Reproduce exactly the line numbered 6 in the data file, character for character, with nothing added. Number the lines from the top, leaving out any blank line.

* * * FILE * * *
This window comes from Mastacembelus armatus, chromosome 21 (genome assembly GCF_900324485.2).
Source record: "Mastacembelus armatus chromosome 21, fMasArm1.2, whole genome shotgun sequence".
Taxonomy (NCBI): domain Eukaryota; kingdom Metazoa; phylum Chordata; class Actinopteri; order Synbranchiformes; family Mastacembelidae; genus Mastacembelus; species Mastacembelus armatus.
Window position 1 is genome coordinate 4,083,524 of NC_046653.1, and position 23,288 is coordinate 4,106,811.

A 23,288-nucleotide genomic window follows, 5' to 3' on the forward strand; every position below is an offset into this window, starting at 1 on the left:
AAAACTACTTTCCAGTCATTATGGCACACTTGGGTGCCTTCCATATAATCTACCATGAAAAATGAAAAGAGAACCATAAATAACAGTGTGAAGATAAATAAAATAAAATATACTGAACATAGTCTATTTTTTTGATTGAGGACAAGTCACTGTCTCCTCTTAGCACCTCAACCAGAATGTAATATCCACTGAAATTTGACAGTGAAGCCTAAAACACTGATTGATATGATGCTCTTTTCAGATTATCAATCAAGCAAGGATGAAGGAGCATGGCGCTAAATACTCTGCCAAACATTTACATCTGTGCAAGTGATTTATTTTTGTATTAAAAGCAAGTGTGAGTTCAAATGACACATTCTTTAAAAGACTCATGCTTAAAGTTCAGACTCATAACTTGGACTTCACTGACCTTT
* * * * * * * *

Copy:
AAAACTACTTTCCAGTCATTATGGCACACTTGGGTGCCTTCCATATAATCTACCATGAAAAATGAAAAGAGAACCATAAATAACAGTGTGAAGATAAATAAAATAAAATATACTGAACATAGTCTATTTTTTTGATTGAGGACAAGTCACTGTCTCCTCTTAGCACCTCAACCAGAATGTAATATCCACTGAAATTTGACAGTGAAGCCTAAAACACTGATTGATATGATGCTCTTTTCAGATTATCAATCAAGCAAGGATGAAGGAGCATGGCGCTAAATACTCTGCCAAACATTTACATCTGTGCAAGTGATTTATTTTTGTATTAAAAGCAAGTGTGAGTTCAAATGACACATTCTTTAAAAGACTCATGCTTAAAGTTCAGACTCATAACTTGGACTTCACTGACCTTT